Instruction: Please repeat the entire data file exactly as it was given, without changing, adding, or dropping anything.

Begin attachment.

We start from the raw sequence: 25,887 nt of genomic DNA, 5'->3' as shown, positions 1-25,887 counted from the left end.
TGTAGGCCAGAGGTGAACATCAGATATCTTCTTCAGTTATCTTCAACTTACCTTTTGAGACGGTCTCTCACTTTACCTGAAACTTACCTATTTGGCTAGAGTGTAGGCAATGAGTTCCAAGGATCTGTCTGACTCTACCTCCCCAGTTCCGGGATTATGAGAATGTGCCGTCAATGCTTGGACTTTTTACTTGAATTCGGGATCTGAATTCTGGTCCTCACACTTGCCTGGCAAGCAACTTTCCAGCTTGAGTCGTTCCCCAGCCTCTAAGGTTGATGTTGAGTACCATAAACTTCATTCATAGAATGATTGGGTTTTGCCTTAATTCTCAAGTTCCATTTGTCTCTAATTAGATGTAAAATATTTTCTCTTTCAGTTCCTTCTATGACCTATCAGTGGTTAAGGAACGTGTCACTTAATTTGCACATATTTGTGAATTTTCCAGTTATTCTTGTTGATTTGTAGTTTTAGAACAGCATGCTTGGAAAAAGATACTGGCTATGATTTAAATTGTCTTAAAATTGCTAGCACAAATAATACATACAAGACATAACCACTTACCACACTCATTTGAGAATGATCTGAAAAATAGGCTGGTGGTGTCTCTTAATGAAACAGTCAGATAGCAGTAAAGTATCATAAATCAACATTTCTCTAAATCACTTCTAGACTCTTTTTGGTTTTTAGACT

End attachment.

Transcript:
We start from the raw sequence: 25,887 nt of genomic DNA, 5'->3' as shown, positions 1-25,887 counted from the left end.
TGTAGGCCAGAGGTGAACATCAGATATCTTCTTCAGTTATCTTCAACTTACCTTTTGAGACGGTCTCTCACTTTACCTGAAACTTACCTATTTGGCTAGAGTGTAGGCAATGAGTTCCAAGGATCTGTCTGACTCTACCTCCCCAGTTCCGGGATTATGAGAATGTGCCGTCAATGCTTGGACTTTTTACTTGAATTCGGGATCTGAATTCTGGTCCTCACACTTGCCTGGCAAGCAACTTTCCAGCTTGAGTCGTTCCCCAGCCTCTAAGGTTGATGTTGAGTACCATAAACTTCATTCATAGAATGATTGGGTTTTGCCTTAATTCTCAAGTTCCATTTGTCTCTAATTAGATGTAAAATATTTTCTCTTTCAGTTCCTTCTATGACCTATCAGTGGTTAAGGAACGTGTCACTTAATTTGCACATATTTGTGAATTTTCCAGTTATTCTTGTTGATTTGTAGTTTTAGAACAGCATGCTTGGAAAAAGATACTGGCTATGATTTAAATTGTCTTAAAATTGCTAGCACAAATAATACATACAAGACATAACCACTTACCACACTCATTTGAGAATGATCTGAAAAATAGGCTGGTGGTGTCTCTTAATGAAACAGTCAGATAGCAGTAAAGTATCATAAATCAACATTTCTCTAAATCACTTCTAGACTCTTTTTGGTTTTTAGACT